|This article must adhere to the biographies of living persons policy, even if it is not a biography, because it contains material about living persons. Contentious material about living persons that is unsourced or poorly sourced must be removed immediately from the article and its talk page, especially if potentially libellous. If such material is repeatedly inserted, or if you have other concerns, please report the issue to . If you are connected to one of the subjects of this article and need help, please see this page.|
|This article is of interest to the following WikiProjects:|
The current section reads like a blurb that you would read on the cover of an album. It's not encyclopedic in any sense. Can somebody please work with the sources and improve the text? Sentences like, "Don Anderson's proficiency with the language puts the band in a prime position to be able to put out stellar material from the lyrical aspect," are incompatible with an encyclopedia. "The band does not stop here though, their later work shows how adaptive they are with literary works" . . . really? Seriously? Is this a review of an album or something? This is strictly opinion. The entire section is written in this style. Raoulduke25 (talk) 15:55, 15 November 2013 (UTC)
References and sources
I've removed the message from the top of the article saying that this article doesn't cite any sources or references. The article now cites six different sources, due to edits made recently. AutumnStorms (talk) 02:23, 13 March 2008 (UTC)
Hi, I've added an additional piece of information to the "Influences" section, as this section mentions that Agalloch uses some non-traditional instruments but does not give an example of a non-traditional instrument that they do use. I have referenced my addition to an interview in which this piece of information can be found. AutumnStorms —Preceding comment was added at 07:24, 8 March 2008 (UTC)
It bothers me that when I try to click through the albums, they are under the name of "Allagoch", and that this has never been changed. I'm not good enough with computers to know how to change it. I would, but someone that knows more is going to have to field this one.
Obviously there's alot of debate on the genre, but I think it's pretty much been established that as far as a main sound goes, agalloch are folk/doom metal. I don't and never will consider dark metal a genre, regardless of what any of the band members think. Taking a look at the agalloch last.fm page (www.last.fm/music/agalloch), you can see that most fan's agree. PEiP 06:05, 14 July 2007 (UTC)
- Folk metal is correct, but it has no doom sound in it whatsoever. It is DEATH metal. Any sentient intelligent being could tell doom from death metal. Therefore, Folk & Death. And that thing, "dark metal" is simply ridiculous and pathetic. Someone correct it, thank you. Anonymous 21:09, March 2008 (GMT+2) —Preceding unsigned comment added by 18.104.22.168 (talk) 20:11, 6 March 2008 (UTC)
- Well you are wrong then, please get your facts straight and understand genres better, they are folk and black (not death at all) with doom (doom can be mixed) and post-metal elements. Although theres many problems with their genre (especially dark metal) so it's best to leave that alone or a big argument will ensue. −₪ÇɨгcaғucɨҲ₪ kaiden 20:20, 6 March 2008 (UTC)
- Of coarse but where could these sources be? I'll have a go for sources to see if the genres can even be sourced, if not, then we have a problem. −₪ÇɨгcaғucɨҲ₪ kaiden 02:40, 7 March 2008 (UTC)
- I have finished sourcing the genres but only one is hard to reference and that is their post-metal/post-rock elements. Well, not really hard to reference but differencing the two. −₪ÇɨгcaғucɨҲ₪ kaiden 08:36, 8 March 2008 (UTC)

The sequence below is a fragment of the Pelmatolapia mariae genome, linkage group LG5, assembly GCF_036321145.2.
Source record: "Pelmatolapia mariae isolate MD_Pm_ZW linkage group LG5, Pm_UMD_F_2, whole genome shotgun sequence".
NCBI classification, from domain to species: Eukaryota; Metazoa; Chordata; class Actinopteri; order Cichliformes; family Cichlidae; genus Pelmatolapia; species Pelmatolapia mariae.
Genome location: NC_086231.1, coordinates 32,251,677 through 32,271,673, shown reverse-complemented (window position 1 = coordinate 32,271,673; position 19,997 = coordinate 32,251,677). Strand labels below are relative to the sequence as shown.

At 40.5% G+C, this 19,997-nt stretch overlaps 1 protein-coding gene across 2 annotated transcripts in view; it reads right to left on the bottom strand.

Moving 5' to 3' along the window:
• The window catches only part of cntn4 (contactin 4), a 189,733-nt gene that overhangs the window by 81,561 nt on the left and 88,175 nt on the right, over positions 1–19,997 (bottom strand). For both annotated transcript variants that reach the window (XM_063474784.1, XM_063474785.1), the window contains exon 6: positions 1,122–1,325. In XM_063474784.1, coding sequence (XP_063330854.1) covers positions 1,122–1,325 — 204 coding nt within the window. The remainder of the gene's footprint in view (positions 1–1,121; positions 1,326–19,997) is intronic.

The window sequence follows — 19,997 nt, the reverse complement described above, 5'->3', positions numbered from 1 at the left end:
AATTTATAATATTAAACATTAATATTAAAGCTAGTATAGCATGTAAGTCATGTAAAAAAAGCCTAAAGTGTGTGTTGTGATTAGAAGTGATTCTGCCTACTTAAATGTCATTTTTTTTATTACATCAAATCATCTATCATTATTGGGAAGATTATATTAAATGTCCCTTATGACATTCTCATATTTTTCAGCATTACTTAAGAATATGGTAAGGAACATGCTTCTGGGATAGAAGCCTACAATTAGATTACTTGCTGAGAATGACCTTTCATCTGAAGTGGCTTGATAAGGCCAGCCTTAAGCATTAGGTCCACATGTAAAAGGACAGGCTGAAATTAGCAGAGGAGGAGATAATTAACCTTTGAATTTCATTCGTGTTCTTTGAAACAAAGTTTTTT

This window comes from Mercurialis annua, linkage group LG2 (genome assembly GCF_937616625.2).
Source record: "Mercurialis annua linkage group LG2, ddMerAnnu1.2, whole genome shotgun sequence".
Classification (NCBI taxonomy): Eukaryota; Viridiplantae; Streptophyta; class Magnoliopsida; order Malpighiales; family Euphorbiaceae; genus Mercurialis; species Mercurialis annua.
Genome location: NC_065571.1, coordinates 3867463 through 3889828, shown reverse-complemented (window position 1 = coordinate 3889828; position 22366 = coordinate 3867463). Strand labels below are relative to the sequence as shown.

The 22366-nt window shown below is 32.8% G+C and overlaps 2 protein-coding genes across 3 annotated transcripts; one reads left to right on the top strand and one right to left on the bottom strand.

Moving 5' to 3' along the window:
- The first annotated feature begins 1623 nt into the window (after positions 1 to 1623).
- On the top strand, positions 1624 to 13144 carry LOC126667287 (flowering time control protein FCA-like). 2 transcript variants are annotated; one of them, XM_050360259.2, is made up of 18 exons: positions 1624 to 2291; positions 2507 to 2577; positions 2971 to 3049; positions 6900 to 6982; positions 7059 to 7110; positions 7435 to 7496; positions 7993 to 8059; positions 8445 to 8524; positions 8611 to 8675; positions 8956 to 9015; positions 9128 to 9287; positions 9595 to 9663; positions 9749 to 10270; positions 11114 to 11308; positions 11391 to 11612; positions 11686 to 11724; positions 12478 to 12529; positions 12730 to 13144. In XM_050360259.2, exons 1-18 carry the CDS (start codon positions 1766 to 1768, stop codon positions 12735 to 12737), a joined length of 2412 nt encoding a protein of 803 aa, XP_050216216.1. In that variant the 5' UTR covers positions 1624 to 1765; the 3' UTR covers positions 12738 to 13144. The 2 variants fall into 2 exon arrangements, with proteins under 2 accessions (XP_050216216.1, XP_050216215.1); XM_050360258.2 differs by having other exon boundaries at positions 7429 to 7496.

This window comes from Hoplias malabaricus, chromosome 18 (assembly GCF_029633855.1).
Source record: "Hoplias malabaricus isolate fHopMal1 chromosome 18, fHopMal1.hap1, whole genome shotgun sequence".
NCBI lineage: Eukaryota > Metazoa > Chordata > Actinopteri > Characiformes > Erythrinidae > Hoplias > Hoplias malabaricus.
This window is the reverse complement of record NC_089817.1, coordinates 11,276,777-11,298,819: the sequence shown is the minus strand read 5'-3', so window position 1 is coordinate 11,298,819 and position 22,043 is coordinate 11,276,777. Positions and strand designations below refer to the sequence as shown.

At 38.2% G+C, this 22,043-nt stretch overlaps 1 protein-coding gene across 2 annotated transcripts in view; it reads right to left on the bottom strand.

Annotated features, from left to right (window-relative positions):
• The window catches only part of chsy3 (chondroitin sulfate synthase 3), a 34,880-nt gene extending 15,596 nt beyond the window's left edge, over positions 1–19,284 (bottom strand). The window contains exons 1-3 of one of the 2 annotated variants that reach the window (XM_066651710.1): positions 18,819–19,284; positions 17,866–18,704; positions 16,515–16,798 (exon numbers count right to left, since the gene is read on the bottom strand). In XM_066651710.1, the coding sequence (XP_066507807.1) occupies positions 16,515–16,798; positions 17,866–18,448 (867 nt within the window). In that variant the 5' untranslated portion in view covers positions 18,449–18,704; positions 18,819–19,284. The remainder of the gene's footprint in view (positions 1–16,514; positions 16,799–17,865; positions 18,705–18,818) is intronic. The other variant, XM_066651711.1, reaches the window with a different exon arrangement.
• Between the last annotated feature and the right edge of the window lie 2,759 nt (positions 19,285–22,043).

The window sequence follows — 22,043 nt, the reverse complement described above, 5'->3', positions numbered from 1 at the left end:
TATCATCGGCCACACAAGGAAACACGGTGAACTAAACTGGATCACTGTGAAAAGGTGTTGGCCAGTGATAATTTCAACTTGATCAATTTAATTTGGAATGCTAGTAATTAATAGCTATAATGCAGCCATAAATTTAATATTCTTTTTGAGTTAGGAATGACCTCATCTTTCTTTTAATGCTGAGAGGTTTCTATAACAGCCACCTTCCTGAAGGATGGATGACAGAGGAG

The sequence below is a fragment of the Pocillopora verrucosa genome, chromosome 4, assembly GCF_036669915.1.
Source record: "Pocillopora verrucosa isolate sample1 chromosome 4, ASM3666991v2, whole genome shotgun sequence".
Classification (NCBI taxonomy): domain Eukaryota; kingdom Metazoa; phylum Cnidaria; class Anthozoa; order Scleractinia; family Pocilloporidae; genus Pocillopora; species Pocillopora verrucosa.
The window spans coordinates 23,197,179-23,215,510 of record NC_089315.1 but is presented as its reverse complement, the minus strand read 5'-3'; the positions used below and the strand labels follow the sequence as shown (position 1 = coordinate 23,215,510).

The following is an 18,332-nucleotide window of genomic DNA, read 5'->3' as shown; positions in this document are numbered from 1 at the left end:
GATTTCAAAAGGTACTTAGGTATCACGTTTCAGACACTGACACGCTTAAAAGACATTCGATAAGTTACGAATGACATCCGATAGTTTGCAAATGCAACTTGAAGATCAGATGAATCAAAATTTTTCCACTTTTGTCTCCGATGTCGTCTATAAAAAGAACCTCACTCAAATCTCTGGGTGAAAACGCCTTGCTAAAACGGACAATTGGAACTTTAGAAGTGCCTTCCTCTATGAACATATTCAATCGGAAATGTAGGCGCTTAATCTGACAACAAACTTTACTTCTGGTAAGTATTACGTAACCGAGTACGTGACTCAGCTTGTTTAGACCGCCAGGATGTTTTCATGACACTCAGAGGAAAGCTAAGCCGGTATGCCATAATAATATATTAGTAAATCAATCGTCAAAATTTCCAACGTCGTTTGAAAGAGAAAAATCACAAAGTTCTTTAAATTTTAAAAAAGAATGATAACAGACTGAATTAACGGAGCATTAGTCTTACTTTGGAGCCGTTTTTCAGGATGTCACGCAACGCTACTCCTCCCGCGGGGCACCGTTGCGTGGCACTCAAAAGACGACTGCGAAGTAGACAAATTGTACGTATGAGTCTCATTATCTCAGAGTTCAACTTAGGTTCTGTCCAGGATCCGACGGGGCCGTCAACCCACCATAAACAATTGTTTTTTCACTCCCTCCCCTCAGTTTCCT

CircafuciX, I noticed you added all those genre entries back into the article after I removed them. In the first place, I do not believe that we need any references in the infobox when references are already provided for the band's genre in the main article itself. Secondly, you've duplicated not one but two sources that I've already provided as references. You're tagging the band with seven genres which I think is a tad bit much. You've used theendrecords.com as a source for the genres of dark metal and ambient. I'm not sure if a promotional plug by a record label would qualify as a reliable source but be that as it may, there's no article page for dark metal on wikipedia and clicking on that link would take one to black metal. The entry on theendrecords.com describes the band as bridging the gap between gothic doom, black metal, neo-folk, post rock, and industrial/ambient soundscapes. That does not strikes me as a description of the band as an ambient or industrial artist but merely a description of the band using all those many styles of music as elements. So I think it's a bit misleading to list ambient as one of the genres the band is in. It would be like listing Korpiklaani as a traditional folk band when they are nothing of the kind - even though they do bridge the gap between heavy metal and traditional folk music just as Agalloch bridge the gap between all those different styles mentioned. I also have to question the post-metal tag since the review on popmatters does not even use the word but rather describes the band as combining black metal with "more melodic sounds like folk and post rock." I'm also hesitant on the neofolk tag since the allmusic.com entry use the qualify "touches" in reference to both neofolk and post-rock. In other words, I do not think the allmusic.com entry is actually saying that the band is neofolk or post-rock but that their music includes touches of neofolk and post-rock. I'm guessing you did not noticed it but I had actually changed the description of the band in the style section. I wrote "Agalloch performs a progressive and avant-garde style of folk metal that encompasses an eclectic range of tendencies including neofolk, post-rock, black metal and doom metal." Like all my other edits, it's supported by references. I think this is an accurate description of a band based on all the sources I've looked at. I have not actually listened to the band myself so I'm being quite neutral here. I believe offering that sentence on the band's style is more helpful than having seven genres listed in the infobox since a reader can very well come to the mistaken conclusion that the band plays ambient or neofolk in equal amount as they play folk or black metal when all sources that I've seen indicate otherwise. If you disagree with that perception I've gotten and hence the statement I wrote, then please let me know so that we can see what we can do to change it. I think the folk metal tag is probably sufficient in the infobox since that seems to be the one thing that everyone agrees with. Maybe one or two more other tags at the most. --Bardin (talk) 10:33, 28 March 2008 (UTC)